Above all, this is a party that constantly trumpets its green credentials; but which seems incapable of developing a policy on transport, and particularly on new roads and bridge construction, that bears any relation to its low-carbon commitments. And its relationship with the North Sea oil industry suffers from the same ambiguity. As Bank of England governor Mark Carney pointed out this week, carbon reduction targets dictate that most hydrocarbons now still underground will have to remain there. Yet yesterday in the Scottish Parliament, climate change champion Nicola Sturgeon was to be heard heartily agreeing with one of her own MSPs that there are still massive untapped reserves of oil in the North Sea, and that the industry must be supported in exploiting them.
The Scottish Government is not alone, of course, in sending out such mixed signals; they are the depressing common currency of western politics. There are two reasons, though, why this failure of clarity on the part of the Scottish Government is particularly frustrating.
The first concerns its very strong political position – even with the worst possible political luck, the SNP has another four and a half years of government ahead of it at Holyrood, and is likely to be the largest party there until at least 2026. Under these circumstances, it has no excuse for the kind of short-termism that plagues democratic government across the West.
It could afford to take long views, to set up think-tanks and research institutes to develop serious strategic policies, and to demand consistency in pursuing those strategic goals across all departments of government – yet still it does not do so, in ways that could cost us all dearly over time.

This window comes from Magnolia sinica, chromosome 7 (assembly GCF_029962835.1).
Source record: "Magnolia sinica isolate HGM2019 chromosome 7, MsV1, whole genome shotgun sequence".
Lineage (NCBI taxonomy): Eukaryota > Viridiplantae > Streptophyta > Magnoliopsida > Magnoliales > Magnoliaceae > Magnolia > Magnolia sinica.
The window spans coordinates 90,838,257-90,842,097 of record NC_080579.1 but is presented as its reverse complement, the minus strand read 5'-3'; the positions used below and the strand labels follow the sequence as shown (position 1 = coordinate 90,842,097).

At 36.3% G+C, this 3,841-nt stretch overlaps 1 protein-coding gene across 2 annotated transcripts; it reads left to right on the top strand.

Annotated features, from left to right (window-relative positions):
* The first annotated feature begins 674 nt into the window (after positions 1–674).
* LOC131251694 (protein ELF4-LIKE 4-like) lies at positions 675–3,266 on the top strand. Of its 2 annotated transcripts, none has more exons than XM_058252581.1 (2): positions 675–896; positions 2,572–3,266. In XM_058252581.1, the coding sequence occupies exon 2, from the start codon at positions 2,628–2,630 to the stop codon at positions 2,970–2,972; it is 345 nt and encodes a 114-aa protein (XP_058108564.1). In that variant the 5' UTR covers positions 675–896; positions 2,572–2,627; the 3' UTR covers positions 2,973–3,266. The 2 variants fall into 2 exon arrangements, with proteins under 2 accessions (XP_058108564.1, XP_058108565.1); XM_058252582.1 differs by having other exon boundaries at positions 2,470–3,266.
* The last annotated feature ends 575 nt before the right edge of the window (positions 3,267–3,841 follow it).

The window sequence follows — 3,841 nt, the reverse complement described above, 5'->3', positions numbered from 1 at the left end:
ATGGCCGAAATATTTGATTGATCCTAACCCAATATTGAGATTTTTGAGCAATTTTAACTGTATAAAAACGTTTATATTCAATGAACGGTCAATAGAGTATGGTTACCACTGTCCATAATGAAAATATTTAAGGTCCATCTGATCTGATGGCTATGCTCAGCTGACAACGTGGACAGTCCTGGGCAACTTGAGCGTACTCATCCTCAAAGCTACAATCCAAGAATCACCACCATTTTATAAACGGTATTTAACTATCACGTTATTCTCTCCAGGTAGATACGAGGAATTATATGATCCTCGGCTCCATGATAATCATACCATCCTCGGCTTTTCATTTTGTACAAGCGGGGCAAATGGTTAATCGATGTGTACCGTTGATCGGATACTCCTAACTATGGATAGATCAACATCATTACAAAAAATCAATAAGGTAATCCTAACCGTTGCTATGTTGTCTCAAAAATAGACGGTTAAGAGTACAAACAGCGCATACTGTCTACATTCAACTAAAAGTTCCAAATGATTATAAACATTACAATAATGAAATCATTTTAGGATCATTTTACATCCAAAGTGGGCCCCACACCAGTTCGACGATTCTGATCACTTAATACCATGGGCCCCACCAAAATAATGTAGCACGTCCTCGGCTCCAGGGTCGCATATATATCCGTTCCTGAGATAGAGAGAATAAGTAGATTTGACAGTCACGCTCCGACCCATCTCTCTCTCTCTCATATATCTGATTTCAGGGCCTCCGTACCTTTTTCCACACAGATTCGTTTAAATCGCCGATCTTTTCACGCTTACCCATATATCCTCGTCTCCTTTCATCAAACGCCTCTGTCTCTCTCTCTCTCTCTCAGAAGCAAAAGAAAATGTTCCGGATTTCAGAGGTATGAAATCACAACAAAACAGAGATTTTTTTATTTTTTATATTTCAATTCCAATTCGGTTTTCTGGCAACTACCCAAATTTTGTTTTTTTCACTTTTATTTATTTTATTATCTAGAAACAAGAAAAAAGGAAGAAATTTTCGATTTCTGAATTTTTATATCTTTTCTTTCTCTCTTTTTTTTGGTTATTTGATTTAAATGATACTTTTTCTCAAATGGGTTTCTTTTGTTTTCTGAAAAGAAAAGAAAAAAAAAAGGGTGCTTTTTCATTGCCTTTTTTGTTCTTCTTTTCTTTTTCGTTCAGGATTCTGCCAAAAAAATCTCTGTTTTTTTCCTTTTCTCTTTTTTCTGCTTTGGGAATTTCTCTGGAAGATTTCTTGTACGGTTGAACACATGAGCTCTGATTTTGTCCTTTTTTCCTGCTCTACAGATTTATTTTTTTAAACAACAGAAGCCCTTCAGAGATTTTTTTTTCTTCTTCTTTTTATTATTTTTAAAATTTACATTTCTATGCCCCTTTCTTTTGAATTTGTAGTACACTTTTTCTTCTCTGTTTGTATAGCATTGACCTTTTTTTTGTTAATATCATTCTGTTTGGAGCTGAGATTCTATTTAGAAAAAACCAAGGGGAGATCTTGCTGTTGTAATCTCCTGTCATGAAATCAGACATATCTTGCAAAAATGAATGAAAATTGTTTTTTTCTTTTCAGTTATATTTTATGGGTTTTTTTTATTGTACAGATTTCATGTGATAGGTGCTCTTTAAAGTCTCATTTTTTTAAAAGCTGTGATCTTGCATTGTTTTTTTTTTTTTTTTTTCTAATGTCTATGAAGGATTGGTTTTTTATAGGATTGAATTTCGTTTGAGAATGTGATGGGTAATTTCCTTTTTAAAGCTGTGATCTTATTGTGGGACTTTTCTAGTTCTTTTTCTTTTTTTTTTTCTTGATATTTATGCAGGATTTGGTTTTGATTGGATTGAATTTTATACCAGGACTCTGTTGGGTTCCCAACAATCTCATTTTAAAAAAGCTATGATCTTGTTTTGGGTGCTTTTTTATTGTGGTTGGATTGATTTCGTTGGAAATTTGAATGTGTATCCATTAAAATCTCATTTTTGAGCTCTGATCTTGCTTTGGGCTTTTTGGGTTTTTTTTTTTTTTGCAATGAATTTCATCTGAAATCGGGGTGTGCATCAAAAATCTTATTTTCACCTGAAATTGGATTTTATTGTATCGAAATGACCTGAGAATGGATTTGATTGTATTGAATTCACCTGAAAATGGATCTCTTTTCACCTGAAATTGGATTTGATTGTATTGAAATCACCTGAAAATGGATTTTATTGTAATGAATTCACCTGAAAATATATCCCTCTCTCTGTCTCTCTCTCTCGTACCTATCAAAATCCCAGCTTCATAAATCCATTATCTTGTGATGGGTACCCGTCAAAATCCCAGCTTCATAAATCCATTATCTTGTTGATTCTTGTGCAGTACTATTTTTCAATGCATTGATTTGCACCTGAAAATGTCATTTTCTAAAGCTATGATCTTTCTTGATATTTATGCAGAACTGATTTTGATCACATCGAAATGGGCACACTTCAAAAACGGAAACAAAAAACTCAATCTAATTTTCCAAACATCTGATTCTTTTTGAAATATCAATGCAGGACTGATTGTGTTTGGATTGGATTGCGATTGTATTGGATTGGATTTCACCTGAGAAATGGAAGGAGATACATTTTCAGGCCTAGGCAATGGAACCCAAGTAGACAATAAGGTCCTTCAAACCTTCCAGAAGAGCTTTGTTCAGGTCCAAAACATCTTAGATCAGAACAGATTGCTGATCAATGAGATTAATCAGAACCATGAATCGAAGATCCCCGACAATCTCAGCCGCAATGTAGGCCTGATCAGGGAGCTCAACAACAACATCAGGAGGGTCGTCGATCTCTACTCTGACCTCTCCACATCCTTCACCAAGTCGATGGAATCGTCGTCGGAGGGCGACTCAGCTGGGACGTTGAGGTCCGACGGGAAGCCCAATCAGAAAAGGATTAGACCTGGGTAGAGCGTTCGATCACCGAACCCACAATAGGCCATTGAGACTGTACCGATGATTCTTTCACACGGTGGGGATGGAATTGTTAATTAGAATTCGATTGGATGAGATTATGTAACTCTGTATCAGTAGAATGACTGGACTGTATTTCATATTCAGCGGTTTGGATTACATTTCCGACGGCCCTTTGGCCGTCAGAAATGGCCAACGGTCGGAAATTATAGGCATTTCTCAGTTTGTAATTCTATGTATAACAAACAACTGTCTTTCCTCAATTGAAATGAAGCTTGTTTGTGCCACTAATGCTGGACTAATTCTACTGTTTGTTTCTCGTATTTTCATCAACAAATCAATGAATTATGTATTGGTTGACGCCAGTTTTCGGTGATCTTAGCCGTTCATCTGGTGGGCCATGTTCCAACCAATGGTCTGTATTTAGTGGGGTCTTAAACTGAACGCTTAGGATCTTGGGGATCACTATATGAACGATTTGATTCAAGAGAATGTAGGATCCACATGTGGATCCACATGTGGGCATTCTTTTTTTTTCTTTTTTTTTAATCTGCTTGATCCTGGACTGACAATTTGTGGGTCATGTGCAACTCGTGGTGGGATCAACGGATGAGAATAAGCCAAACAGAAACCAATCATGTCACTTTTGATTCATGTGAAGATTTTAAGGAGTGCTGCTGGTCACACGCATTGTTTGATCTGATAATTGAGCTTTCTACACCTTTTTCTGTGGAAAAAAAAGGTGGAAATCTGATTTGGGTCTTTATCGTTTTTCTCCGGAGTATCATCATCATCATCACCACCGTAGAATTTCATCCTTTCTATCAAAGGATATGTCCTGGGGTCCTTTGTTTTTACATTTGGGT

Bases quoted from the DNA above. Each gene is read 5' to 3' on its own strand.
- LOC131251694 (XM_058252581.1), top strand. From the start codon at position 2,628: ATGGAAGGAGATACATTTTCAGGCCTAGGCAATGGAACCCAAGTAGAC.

And then secondly, this failure is frustrating because Scotland’s potential, in these years of transition away from a carbon-based economy, is so obvious, and so vast. The truth is that if we seize the global opportunities that are emerging now, and use all our expertise to invest in an industrial and energy infrastructure that serves that new low-carbon economy, this country could be looking at a immensely exciting and prosperous future, generating sustainable jobs and an ever-higher quality of life for a growing population who have chosen to make their lives here.
Yet instead, we waste time bickering over the remnants of a neoliberal low-tax ideology that has had its day, and over the prolonging of the most recent wave of hydrocarbon exploitation to come into Scottish communities for a few decades, and then disappear again, leaving them for dead. To say that this is not the way of the future is to state the obvious.
And the greatest gift Nicola Sturgeon and her government could give Scotland now would be to lift their eyes for a moment from the detail of day-to-day policy, and start drawing a clearer picture of the future to which they want to take us; and of how the paths they are pursuing now will lead us, in time, from here to there.